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b. Andres Rabajos (or Rabago), 1920, Los Angeles, California, USA, d. 16 April 1992, Phoenix, Arizona, USA. The son of Mexican-Spanish parents, Russell was a popular singer in the USA during the 40s, with a romantic image and a penchant for Latin American numbers. In the early 40s he worked with several bands, including Sonny Dunham, Gus Arnheim and Johnny Richards, sometimes also playing drums. In 1942, he was one of seven vocalists with Alvino Rey’s big band, but was unable to record with the outfit because of union leader James Caesar Petrillo’s infamous musicians recording ban. His own hits, for Capitol Records, began in 1944 with ‘Besame Mucho’ and ‘Amor’, and continued through until 1948, with romantic ballads such as ‘What A Diff’rence A Day Made’, ‘I Dream Of You’, ‘I Can’t Begin To Tell You’, ‘Laughing On The Outside (Crying On The Inside)’, ‘They Say It’s Wonderful’, ‘Pretending’ and ‘Anniversary Song’. He also recorded Billy Reid’s ‘I’ll Close My Eyes’ and Bud Flanagan’s ‘Underneath The Arches’, on which he was accompanied by Tommy Dorsey’s old vocal group, the Pied Pipers.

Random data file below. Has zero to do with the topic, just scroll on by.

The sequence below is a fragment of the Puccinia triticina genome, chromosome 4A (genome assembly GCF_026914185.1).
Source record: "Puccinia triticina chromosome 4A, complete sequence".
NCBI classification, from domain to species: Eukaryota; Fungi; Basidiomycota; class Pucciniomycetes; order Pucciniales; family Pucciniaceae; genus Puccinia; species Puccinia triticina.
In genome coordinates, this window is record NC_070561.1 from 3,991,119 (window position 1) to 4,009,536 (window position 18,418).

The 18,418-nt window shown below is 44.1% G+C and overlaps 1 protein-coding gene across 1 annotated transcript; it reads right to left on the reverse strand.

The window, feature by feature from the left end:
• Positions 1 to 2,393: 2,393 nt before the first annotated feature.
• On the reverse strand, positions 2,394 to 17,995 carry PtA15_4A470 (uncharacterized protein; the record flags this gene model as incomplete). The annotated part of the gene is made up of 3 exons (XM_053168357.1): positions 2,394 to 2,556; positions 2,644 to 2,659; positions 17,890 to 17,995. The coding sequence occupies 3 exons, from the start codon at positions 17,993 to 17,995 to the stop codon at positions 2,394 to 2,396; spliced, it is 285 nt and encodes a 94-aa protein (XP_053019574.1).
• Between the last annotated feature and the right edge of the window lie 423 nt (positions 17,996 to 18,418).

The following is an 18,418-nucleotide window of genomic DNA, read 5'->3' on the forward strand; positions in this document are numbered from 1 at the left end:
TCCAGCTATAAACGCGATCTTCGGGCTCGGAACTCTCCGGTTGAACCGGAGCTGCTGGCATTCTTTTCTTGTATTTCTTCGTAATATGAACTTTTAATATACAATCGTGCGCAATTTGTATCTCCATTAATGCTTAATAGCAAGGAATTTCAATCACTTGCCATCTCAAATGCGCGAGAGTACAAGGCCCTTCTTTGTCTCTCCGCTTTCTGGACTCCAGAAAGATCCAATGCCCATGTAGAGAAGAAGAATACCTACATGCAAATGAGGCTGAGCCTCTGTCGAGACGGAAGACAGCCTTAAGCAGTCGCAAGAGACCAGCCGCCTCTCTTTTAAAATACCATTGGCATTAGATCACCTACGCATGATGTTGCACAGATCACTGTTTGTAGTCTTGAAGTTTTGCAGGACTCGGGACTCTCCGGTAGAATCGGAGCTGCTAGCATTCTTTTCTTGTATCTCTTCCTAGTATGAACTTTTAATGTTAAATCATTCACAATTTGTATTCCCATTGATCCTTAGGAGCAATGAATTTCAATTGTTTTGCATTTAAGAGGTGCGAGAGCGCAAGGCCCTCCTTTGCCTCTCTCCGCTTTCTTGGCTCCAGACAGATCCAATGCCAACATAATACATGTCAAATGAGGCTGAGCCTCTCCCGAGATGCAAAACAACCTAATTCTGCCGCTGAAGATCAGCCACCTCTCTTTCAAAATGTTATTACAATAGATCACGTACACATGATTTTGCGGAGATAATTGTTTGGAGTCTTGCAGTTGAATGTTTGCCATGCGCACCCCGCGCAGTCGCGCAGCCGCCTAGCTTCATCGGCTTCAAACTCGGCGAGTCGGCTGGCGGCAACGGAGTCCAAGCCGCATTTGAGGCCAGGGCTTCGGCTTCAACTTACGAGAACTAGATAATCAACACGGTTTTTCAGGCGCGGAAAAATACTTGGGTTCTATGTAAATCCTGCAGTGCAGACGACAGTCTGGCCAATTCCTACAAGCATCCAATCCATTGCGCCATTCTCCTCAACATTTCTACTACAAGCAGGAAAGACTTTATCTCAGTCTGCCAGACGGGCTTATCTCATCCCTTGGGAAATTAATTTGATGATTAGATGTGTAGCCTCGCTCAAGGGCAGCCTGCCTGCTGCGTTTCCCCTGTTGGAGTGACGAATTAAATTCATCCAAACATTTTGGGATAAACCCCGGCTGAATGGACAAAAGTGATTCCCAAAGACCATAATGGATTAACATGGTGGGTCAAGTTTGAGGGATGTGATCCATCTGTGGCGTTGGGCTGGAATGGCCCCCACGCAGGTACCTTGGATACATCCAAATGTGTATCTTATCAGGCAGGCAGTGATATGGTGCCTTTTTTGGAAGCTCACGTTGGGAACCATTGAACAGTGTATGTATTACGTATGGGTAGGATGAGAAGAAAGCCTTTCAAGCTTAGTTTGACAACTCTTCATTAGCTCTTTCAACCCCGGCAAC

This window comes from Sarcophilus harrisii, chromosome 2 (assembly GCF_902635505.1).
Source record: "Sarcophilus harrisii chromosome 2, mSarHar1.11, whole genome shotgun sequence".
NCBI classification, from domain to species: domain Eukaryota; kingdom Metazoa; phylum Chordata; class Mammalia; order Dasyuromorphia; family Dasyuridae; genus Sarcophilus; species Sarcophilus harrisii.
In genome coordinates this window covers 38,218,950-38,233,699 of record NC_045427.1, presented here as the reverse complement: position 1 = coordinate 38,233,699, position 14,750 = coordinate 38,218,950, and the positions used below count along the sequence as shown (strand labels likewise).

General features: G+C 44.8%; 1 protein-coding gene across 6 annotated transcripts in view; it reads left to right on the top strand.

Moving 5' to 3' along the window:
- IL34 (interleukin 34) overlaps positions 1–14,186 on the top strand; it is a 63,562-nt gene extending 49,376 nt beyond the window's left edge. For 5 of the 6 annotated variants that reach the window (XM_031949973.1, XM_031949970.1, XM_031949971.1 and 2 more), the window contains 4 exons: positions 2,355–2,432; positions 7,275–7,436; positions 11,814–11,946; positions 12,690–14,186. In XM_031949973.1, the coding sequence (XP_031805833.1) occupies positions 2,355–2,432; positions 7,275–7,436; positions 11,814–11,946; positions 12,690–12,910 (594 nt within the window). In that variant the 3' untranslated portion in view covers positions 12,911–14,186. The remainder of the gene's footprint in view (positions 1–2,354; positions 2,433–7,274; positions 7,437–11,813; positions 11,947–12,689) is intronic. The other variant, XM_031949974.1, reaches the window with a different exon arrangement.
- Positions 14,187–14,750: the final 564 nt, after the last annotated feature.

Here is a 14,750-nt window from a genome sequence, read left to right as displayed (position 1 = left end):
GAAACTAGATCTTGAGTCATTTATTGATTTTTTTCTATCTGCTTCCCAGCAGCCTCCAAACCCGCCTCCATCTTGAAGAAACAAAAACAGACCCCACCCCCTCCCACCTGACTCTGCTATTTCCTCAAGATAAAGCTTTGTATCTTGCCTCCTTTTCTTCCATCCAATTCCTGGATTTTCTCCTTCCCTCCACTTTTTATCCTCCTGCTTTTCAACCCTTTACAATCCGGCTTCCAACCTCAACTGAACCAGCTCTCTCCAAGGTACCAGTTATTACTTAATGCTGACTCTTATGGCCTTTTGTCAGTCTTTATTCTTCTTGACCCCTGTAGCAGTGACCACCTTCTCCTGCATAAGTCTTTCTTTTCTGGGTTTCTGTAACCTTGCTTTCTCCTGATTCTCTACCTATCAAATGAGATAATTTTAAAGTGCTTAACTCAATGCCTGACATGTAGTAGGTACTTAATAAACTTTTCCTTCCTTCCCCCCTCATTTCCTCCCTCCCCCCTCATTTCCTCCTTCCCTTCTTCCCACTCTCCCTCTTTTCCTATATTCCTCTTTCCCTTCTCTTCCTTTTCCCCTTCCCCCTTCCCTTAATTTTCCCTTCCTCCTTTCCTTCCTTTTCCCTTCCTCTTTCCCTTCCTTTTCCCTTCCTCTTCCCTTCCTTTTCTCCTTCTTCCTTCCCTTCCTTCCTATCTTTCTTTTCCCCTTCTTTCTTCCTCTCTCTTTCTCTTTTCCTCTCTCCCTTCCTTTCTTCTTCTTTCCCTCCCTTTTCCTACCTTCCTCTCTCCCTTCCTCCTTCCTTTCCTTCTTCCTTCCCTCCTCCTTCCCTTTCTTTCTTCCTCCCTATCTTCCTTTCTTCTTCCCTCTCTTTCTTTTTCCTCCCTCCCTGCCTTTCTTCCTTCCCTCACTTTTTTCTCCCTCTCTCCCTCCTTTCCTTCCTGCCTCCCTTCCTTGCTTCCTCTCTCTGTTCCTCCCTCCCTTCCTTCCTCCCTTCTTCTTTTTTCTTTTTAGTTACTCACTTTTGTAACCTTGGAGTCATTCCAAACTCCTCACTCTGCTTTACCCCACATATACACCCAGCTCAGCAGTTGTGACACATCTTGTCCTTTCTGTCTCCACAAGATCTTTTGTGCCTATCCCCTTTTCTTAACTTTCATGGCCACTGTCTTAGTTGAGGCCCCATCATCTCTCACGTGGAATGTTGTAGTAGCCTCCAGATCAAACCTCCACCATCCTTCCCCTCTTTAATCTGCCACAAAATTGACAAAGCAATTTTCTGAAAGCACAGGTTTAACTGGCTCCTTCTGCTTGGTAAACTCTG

Russell was also successful with ‘Je Vous Aime’, which he sang in the film Copacabana, starring Groucho Marx. Russell’s other movies included The Stork Club, in which he joined Betty Hutton on ‘If I Had A Dozen Hearts’, Make Mine Music, a series of short Walt Disney cartoons, for which Russell contributed ‘Without You’, and Breakfast In Hollywood, derived from a radio series of the same name, and featuring artists such as Spike Jones And His City Slickers, and the Nat ‘King’ Cole Trio. Russell was very popular on US radio during the mid-late 40s on the Old Gold Show andLucky Strike Hit Parade. He also appeared at many top venues, including the Paramount Theatre in New York. In 1947 he was in Los Angeles, deputizing for Frank Sinatra who, with Bing Crosby, had declined to sing one of the nominated songs in the annual Academy Awards Ceremony. Russell moved to Mexico City, and became successful there on radio, television and in movies. In the late 60s he returned to the USA where he continued to sing, and appear on television.